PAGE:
Posted: December 12, 2017
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Work Continues in TCI

Turks and Caicos Islands

SFS’ Marine Work in the Turks & Caicos Islands Continues Despite “Twin Sister” Hurricanes

Another semester finished, but it was unlike any other semester at the SFS Center for Marine Resources Studies (CMRS) in South Caicos, Turks and Caicos Islands. The semester started out as any other fall semester, with enthusiasm and curiosity. Less than 10 days into the program, TCI was hit by Hurricane Irma, a strong category 5. Our students and staff evacuated to safety in hopes of returning to complete the semester but this was not the case. Only a minimal staff was able to return to the Turks and Caicos Islands, where we found the island of South Caicos severely damaged, or as the TCI belongers say, “Mashed up like a biscuit.” While most of our staff were sent to another SFS site to assist in completing the program for the students, the few that returned to South Caicos got right to work clearing, removing and recording all damage in preparation for repairs to begin.

Since early September 2017, the island itself has been rebounding quite well. Construction is occurring on personal dwellings, the school children are in school working hard to catch up to the missed 6 weeks of school, and fishermen are out fishing for spiny lobster, fin fish and queen conch. When asking fishermen about conditions of the water and the stocks on the bank, many comment about murky water, long days and the fact that there are still fish in the sea.

CMRS staff were recently able to go out on the water with the assistance of Eastbay Resort and Split Finger Ltd. to see how well the reefs survived the recent “twin sister” hurricanes of Irma and Maria in 2017. Two dive sites within the Admiral Cockburn Land and Sea National Park (ACLSNP), named the Plane and the Arch were examined and photographed. The Plane dive site showed some signs of sand and rubble that could have come from Long Cay, which runs parallel to the dive site. It was also interesting to find that the remnants of the “plane” appeared to have moved in location. However, we were able to find the mooring pin and locations of a pre-established transect. With a few less soft corals, but teeming with fin fish and healthy hard corals, it is hoped that the dive site will continue to repair itself. The Arch dive site appeared to be in even better shape, with both soft and hard corals continuing to grow. Many types of fin fish, such as the parrotfish, were observed including the invasive lionfish.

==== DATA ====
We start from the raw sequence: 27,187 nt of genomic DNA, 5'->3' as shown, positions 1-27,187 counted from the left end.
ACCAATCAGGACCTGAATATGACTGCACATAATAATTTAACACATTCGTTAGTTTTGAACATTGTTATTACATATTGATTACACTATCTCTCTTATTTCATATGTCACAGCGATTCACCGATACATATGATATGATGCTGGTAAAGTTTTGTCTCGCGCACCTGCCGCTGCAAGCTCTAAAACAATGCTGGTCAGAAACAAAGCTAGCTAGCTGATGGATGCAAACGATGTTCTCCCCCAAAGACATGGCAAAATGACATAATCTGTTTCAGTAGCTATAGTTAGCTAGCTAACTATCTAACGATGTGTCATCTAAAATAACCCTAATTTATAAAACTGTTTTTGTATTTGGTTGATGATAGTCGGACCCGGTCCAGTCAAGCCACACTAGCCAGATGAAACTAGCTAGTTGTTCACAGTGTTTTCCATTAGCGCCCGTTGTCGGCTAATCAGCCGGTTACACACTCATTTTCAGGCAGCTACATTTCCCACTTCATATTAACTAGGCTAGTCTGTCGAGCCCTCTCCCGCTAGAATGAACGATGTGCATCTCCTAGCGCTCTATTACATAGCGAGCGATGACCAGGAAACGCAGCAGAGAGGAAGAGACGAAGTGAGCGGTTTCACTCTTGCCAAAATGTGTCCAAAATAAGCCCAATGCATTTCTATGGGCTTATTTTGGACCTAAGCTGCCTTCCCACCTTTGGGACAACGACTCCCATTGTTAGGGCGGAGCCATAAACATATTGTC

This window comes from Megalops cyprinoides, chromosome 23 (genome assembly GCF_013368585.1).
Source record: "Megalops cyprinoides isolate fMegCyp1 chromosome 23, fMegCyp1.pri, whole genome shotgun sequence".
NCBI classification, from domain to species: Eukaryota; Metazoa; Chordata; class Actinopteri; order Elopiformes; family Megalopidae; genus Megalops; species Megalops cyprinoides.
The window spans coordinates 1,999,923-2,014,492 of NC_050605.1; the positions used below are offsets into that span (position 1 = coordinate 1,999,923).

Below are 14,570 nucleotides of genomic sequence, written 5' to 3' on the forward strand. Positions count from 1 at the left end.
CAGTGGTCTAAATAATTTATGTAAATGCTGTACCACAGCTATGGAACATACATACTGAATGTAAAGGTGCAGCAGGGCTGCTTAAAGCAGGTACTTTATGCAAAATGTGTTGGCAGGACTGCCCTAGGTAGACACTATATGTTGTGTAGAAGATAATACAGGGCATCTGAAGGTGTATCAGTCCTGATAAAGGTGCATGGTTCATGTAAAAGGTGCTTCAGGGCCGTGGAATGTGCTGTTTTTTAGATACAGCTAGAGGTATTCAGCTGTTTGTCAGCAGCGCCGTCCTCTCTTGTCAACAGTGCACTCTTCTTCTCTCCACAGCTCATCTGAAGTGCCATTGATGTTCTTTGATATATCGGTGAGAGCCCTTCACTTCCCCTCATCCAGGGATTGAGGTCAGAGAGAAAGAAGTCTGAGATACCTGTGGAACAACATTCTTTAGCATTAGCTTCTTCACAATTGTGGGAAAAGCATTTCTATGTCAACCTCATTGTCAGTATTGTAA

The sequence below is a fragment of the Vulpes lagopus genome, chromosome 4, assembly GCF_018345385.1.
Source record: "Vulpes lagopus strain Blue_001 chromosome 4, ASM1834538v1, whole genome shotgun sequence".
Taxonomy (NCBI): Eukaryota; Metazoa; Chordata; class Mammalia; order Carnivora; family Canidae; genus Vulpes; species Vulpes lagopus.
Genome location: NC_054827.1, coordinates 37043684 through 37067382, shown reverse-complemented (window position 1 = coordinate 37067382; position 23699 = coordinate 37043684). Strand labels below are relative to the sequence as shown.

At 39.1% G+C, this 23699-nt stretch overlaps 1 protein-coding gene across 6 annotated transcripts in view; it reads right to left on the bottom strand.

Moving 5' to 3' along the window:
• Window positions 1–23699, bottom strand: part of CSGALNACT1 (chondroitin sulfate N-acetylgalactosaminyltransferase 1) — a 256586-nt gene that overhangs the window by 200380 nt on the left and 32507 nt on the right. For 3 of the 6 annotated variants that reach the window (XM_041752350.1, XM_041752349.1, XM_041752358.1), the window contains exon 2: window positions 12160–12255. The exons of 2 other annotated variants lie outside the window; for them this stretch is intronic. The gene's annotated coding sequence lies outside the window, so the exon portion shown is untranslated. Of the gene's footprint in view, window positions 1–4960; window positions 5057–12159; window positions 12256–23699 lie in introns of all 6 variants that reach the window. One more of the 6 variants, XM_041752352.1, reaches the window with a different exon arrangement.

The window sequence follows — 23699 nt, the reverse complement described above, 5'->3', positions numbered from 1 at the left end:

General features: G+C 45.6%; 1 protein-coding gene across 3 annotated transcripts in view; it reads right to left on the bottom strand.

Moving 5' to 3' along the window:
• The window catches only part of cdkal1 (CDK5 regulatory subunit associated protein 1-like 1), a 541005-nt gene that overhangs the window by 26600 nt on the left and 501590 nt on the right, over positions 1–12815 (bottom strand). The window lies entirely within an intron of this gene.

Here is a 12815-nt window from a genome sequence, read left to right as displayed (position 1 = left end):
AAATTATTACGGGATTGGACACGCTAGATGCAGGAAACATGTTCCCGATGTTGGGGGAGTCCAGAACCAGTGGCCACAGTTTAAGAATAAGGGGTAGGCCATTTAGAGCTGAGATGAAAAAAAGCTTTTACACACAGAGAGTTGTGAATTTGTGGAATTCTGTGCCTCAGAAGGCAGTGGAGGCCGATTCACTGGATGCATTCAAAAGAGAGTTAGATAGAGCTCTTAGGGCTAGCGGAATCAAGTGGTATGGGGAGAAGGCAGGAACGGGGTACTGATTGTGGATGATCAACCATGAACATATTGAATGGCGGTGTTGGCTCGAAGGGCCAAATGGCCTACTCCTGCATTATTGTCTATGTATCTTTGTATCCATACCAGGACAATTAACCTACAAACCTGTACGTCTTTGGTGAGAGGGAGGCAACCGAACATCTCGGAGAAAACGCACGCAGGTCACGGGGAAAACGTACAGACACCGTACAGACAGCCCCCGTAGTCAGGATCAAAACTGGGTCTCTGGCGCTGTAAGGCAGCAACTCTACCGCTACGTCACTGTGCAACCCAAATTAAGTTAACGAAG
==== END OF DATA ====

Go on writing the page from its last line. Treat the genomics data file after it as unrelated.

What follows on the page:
The SFS staff were also able to examine five shallower snorkel sites both inside and outside the ACLSNP. They included the Southend Long Cay, Admiral’s Aquarium, Shark Alley, Huey Duey & Louie (HDL), and Moxybush. Most of the sites showed promising growth and recovery. Moxybush had more than six lemon sharks in the surrounding water, while Nassau groupers were found at Southend Long Cay and HDL. Admiral’s Aquarium had a variety of grunts and hard corals. One site along Shark Alley did appear to be the most influenced by the two hurricanes. While motoring along the Long Cay, you can physically see that the Cay was damaged with strong wind and waves, as a cut has nearly divided the cay into two separate parts. Rocks, boulders and sand can be found along the leeward side of the island, which in turn looks like it affected Shark Alley. The snorkel site has changed considerably, providing an opportunity to study the recovery of this area. On a final note about the snorkel and dive sites, there was a 100% visual observation of elasmobranchs at these sites, which is a great indication of potential for every marine location in the Turks and Caicos Islands.

Finally, not only has the SFS staff been able to work on the CMRS site and evaluate the dive and snorkel sites in the marine waters, but it has also reestablished the juvenile spiny lobster recruitment study for South Caicos. When the lobster condos were evaluated, the blocks were found distributed in areas that were more than 100 meters from others. SFS rebuilt the condos and deployed them in early November, so that they can be monitored in December, with only three months of no data.

While TCI took a beating from the two hurricanes; it has rebounded more quickly than other locations in the Caribbean, helped along by the dedication and hard work of the local community and SFS staff, students, alumni. While there is work still to be done, CMRS staff and SFS as whole look forward to continuing the education, research and living experience of SFS TCI in the very near future.


The Plane, ACLSNP. Photo courtesy of Heidi Hertler


Staff on a dive. Photo courtesy of Heidi Hertler


Fish at The Plane. Photo courtesy of Heidi Hertler


The Arch. Photo courtesy of Heidi Hertler


Photo courtesy of Heidi Hertler


Faculty member Aaron Henderson evaluating the reef at The Arch. Photo courtesy of Heidi Hertler


Faculty member Aaron Henderson on the way to dive at ACLSNP


CMRS staff on the way to dive at ACLSNP


Blocks going out to the lobster condos



Ganger Lockhart helping rebuild lobster condos



→ Marine Resource Studies in the Turks & Caicos Islands

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